SEE ALSO: It's time for better capitalism
In January, Amazon narrowed down its top 20 picks for the future home of its second headquarters, called HQ2. The $5 billion campus will generate 50,000 jobs over the next two decades, according to the company.
In its RFP, Amazon outlined several requirements for prospective cities. These include a population of over 1 million, access to mass transit, proximity to an international airport, up to 8 million square feet of vacant space, economic incentives, and a highly educated labor force.
"A highly educated labor pool is critical and a strong university system is required," the RFP reads, adding that the location should have "the potential to attract and retain strong technical talent."
A new study from the Brookings Institution looks at which of Amazon's top 20 cities surpass that criteria. Analyzing the 100 largest metros, the researchers found the locations with the highest percentages of college graduates ages 25 to 34 in 2015.
Just five HQ2 finalists — where over 45% of millennials graduated college — made Brookings' top 10. They are Boston, Massachusetts (58%); Washington, DC (54%); New York City (47%); Raleigh, North Carolina (47%); and Denver, Colorado (46%).
The Boston area, which ranked first on millennial education, is home to dozens of schools, including Harvard University, Massachusetts Institute of Technology, and Northeastern University. Washington,DC also has several prestigious institutions, like Georgetown University, George Washington University, American University, and Howard University.
Overall, Amazon chose 11 locations with the best-educated millennials in the country, according to the study. The potential HQ2 locales with the lowest millennial college graduate percentages were Los Angeles, California; Dallas, Texas; and Miami, Florida, which all have average college-education levels in the 32% to 35% range.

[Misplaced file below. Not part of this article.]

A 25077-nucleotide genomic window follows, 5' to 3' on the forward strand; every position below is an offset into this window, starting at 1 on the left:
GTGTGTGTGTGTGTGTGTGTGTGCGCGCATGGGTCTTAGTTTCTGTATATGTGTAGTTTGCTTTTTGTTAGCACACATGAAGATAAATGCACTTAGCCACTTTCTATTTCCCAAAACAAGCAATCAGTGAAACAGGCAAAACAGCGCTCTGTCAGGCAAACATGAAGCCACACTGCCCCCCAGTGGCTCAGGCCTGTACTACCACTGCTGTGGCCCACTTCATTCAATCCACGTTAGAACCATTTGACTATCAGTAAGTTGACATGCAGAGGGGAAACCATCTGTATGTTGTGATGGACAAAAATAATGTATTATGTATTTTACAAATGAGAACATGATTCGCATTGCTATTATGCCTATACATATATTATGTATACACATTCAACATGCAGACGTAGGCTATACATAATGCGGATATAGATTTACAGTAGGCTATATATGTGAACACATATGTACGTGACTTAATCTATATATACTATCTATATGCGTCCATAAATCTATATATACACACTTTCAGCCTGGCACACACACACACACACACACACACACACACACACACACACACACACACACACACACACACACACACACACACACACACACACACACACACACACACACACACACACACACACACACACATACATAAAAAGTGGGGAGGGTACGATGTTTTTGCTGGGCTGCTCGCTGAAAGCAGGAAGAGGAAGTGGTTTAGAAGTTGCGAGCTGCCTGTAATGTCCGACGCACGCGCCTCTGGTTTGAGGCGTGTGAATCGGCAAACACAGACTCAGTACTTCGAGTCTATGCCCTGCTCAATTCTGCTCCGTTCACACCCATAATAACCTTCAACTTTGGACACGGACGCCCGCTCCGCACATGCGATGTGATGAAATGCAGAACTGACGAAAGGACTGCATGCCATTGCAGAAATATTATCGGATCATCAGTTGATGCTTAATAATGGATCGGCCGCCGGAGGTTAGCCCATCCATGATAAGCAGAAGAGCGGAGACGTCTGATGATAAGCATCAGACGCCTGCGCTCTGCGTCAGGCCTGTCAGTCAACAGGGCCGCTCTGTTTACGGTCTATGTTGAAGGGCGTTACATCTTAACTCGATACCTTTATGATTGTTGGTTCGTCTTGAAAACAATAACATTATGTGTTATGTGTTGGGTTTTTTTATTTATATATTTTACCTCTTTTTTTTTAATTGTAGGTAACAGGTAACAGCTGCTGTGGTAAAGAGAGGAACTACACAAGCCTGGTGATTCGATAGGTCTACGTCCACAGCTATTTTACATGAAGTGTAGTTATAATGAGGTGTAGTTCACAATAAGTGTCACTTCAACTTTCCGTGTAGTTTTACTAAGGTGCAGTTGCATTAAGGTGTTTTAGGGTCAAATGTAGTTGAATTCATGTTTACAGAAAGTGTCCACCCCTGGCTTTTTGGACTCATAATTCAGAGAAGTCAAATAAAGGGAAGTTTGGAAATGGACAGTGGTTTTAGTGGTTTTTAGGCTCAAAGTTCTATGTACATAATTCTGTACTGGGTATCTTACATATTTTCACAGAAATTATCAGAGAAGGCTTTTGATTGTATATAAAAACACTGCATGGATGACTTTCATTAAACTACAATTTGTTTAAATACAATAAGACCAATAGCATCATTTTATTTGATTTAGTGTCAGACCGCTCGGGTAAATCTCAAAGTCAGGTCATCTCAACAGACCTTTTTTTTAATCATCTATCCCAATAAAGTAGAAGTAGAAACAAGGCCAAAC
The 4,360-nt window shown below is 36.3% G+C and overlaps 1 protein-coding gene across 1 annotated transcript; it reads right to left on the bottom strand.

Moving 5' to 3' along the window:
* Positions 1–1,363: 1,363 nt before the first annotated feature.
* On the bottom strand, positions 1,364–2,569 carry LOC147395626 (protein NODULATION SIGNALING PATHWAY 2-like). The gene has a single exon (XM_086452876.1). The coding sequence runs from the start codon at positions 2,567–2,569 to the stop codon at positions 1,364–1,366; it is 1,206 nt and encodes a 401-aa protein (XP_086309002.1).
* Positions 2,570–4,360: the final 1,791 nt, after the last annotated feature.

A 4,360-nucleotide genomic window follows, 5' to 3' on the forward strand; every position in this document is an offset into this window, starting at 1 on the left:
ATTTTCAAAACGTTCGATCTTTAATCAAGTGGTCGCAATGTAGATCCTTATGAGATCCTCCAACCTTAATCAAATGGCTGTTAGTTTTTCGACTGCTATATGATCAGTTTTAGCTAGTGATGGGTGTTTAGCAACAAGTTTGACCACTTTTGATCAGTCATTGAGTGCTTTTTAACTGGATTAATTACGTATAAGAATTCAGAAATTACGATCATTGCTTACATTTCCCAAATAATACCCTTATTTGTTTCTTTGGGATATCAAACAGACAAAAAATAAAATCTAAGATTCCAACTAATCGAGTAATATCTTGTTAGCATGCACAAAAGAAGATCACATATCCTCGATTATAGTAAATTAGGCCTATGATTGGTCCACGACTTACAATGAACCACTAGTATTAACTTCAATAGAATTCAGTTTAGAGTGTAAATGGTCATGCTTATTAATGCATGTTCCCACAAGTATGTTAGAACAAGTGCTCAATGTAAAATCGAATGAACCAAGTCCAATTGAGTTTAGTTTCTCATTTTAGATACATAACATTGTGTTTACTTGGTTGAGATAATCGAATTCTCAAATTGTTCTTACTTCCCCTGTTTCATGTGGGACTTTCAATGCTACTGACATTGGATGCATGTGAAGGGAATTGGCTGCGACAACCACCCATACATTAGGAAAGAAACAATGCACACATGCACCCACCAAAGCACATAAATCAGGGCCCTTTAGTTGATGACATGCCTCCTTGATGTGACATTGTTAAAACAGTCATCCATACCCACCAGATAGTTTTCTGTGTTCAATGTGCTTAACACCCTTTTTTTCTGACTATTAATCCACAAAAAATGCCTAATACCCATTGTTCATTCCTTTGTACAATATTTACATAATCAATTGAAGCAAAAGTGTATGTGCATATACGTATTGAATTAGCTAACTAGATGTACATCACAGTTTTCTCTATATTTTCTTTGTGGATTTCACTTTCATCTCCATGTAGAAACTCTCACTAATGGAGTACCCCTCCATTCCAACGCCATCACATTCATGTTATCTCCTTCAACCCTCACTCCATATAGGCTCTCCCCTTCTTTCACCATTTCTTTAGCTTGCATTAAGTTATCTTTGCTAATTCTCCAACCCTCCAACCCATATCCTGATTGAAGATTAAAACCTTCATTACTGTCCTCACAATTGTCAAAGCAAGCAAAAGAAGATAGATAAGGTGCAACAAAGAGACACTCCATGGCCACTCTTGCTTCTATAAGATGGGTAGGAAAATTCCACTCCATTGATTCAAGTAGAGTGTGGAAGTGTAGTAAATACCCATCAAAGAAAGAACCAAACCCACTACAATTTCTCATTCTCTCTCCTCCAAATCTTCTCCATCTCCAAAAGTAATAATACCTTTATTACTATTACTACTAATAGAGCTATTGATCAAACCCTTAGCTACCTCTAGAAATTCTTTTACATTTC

There's reason to believe that education will be a big factor in Amazon's decision. Amazon mentioned education three times as a "key preference and decision driver" in its request for bids. The company also asked cities to include a list of partnerships with higher-education institutions; a list of nearby universities offering computer science degrees; and the number of students graduating with those degrees over the last three years.
The company estimates that the annual salaries for those 50,000 jobs at HQ2 will average more than $100,000, which means that it will probably hire employees with a high educational level.
The San Francisco Bay Area remains the top spot for STEM jobs in the US, but that growth could be slowing and moving to other regions. From 2006 to 2016, Silicon Valley saw a 33% growth in tech jobs, or around 3% per year. But as The San Jose Mercury notes, that annual rate has declined to 2% in the past two years.
None of the applications for HQ2 in the Bay Area were selected as finalists.
"Clearly, the Amazon finalists are skewed toward places with very high concentrations of college graduate millennials," the Brookings researchers write. "However, other such places were passed over, presumably in the quest for different qualities."
When Kate Middleton or Meghan Markle wear something, it sells out almost immediately.